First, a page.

Home World London, House investigates Johnson on suspicion of lying about “Partygate”

London, House investigates Johnson on suspicion of lying about “Partygate”

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London, House investigates Johnson on suspicion of lying about “Partygate”

LONDRA – Boris Johnson will be the subject of a parliamentary investigation into whether he lied to the House of Commons as part of the Partygate scandal, that is, the parties in Downing Street banned during the anti Covid lockdown. On the surface, this is a bureaucratic measure. In reality it is of enormous importance for this government and above all for the political future of the prime minister, who now hangs in the balance. In fact, should the Westminster investigation find him guilty of having “outraged Parliament” for possibly lying about the parties held in Downing Street while the country was closed for Coronavirus, by convention the prime minister should even resign.

But, in that case, will Johnson really do it? It would not be the first time that the conservative leader would bypass the conventions and traditions that support British democracy, flexible but also without large supporting walls (see the absence of a real constitution). In any case, it will first be necessary to see if Johnson really misrepresented in Parliament, and voluntarily, about the Partygate affair. Certainly, the prime minister has continually changed his version in recent weeks, while he explained the facts to MEPs and especially to British citizens. His defense began with “there was no party on Downing Street” in the early days of Partygate, then moved on to “the rules were never broken”, “I didn’t know about it”, and finally “I have attended a party, but it was a surprise, and only for ten minutes. “

Given the track record of his previous statements, Johnson’s only hope at this point will be to place the blame on his co-workers. That, in this reading, they could have “misguided” him, leading him to declare falsehood in Parliament, but unintentionally. In that case, he would be acquitted. But there are many unknowns. First of all, the possibility of new further fines imposed by Scotland Yard on the prime minister for breaking the anti-Covid rules that he himself had imposed on the British. So far Johnson has only received a fine, for the surprise party that his wife Carrie had let him find in Downing Street on July 19, 2020. But new fines, which could contradict his previous statements, would obviously significantly undermine his position.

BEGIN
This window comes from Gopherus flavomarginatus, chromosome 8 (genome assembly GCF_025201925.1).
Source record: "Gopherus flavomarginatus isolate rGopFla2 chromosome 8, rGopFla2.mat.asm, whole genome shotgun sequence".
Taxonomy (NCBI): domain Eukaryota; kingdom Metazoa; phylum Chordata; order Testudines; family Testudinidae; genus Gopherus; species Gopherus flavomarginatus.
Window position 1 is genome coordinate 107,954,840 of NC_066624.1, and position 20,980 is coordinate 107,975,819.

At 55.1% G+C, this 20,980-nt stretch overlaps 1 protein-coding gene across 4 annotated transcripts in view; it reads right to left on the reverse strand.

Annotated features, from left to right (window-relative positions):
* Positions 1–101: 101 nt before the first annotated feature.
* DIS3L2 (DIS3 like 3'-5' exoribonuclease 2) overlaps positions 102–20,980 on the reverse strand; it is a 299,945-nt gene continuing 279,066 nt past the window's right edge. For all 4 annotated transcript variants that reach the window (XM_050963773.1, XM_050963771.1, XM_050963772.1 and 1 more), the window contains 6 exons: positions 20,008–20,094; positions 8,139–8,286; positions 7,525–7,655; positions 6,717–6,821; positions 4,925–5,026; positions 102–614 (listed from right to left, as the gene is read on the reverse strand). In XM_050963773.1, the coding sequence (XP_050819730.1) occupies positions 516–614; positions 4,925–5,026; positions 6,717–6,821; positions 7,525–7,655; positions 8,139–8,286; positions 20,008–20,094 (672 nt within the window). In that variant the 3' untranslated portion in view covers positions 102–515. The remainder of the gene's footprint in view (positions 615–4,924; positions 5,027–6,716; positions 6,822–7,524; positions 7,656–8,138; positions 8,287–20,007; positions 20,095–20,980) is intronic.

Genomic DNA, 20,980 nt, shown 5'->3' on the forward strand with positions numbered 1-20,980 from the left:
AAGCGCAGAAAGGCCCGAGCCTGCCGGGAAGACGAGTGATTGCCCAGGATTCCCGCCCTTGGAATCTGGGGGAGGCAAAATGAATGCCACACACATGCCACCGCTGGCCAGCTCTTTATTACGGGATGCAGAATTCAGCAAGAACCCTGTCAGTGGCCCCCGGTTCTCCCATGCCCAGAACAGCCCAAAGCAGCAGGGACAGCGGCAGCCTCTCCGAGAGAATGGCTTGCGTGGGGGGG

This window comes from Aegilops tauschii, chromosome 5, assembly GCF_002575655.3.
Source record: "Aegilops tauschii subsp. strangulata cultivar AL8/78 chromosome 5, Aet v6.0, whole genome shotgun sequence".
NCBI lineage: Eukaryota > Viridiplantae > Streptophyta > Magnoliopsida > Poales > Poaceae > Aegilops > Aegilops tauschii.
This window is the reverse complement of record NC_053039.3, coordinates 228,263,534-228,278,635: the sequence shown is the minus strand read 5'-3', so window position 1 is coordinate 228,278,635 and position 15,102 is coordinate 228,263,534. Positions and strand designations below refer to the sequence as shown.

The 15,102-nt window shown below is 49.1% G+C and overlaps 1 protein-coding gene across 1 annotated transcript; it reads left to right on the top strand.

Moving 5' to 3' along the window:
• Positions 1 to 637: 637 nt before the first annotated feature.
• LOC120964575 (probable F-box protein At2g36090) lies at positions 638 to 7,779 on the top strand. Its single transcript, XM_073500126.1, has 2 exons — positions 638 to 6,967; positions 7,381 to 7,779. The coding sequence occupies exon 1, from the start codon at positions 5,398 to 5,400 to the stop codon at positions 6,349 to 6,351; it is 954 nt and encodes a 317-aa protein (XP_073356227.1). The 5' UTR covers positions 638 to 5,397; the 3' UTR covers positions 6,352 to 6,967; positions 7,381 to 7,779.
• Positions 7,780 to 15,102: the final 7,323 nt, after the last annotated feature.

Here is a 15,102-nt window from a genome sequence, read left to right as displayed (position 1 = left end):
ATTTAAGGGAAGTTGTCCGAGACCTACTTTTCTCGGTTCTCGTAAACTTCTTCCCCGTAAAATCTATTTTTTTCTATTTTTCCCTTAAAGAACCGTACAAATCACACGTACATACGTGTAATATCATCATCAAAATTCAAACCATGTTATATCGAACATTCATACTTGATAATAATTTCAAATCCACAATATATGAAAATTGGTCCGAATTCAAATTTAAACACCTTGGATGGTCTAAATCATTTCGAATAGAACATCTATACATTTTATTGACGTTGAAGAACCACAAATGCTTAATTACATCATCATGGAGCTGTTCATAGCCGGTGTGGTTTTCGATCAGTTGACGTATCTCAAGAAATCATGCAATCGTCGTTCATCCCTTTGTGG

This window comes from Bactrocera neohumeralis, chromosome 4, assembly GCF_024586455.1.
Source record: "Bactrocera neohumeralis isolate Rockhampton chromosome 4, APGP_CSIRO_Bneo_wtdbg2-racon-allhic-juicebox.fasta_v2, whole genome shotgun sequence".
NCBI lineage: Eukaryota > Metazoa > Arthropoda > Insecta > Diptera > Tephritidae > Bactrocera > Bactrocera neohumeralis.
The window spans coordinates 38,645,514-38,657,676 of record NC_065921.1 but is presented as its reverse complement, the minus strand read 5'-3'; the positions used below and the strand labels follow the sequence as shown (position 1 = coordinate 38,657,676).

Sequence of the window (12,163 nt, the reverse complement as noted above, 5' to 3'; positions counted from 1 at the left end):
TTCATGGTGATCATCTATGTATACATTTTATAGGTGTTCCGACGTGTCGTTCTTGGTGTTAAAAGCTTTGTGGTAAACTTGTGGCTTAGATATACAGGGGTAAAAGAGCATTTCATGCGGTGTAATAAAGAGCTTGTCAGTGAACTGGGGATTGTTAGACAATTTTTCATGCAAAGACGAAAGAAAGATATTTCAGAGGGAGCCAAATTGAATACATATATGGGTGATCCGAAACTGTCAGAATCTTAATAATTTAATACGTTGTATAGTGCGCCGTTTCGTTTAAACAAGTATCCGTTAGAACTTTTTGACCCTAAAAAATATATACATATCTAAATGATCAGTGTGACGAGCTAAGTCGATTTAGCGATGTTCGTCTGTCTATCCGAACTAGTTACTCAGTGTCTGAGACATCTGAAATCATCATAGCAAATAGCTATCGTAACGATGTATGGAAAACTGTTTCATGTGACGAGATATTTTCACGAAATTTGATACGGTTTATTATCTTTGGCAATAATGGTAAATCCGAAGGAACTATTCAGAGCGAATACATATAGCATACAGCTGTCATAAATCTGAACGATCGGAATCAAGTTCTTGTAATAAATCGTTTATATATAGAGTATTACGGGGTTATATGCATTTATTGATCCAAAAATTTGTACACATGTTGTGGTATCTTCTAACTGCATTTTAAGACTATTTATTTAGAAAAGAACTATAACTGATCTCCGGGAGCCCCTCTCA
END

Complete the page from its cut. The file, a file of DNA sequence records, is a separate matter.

But there is another big problem for Johnson: the rebellion in his Conservative party. For more and more Tory deputies, in fact, the position of the prime minister is no longer tenable. So much so that today MPs like Steve Baker and others have harshly attacked the prime minister, demanding his resignation. All applauded by the Labor opposition in the classroom led by Sir Keir Stamer, author of the amendment that triggered today’s investigation that frames Johnson. A measure voted en masse also by the Tories, thus canceling the monstrous majority of 80 seats of the prime minister in Parliament.

Not only. Another humiliation for Johnson, who is currently on a visit to India, was his attempt to stifle the internal Tory uprising in the morning by trying to get his own to vote on another amendment tabled by the government, which said that it would take time to approve the investigation or not. This is to wait for the end of the investigations by the Scotland Yard police and, in parallel, the internal government one of the official Sue Gray, and to have the complete picture of the situation to judge. Instead, just hours after the announcement, Johnson had to backfire and let the Tories free to vote on the Starmer Amendment. Because the prime minister understood that the revolt would be so great that it would cause an even worse disaster.

The only positive note for Johnson is that Scotland Yard announced today that there will be no more fines before May 5, the date of the crucial local elections in the United Kingdom, including Northern Ireland. In short, the prime minister will have at least two weeks of respite. But the political situation for Boris Johnson is getting worse and worse.

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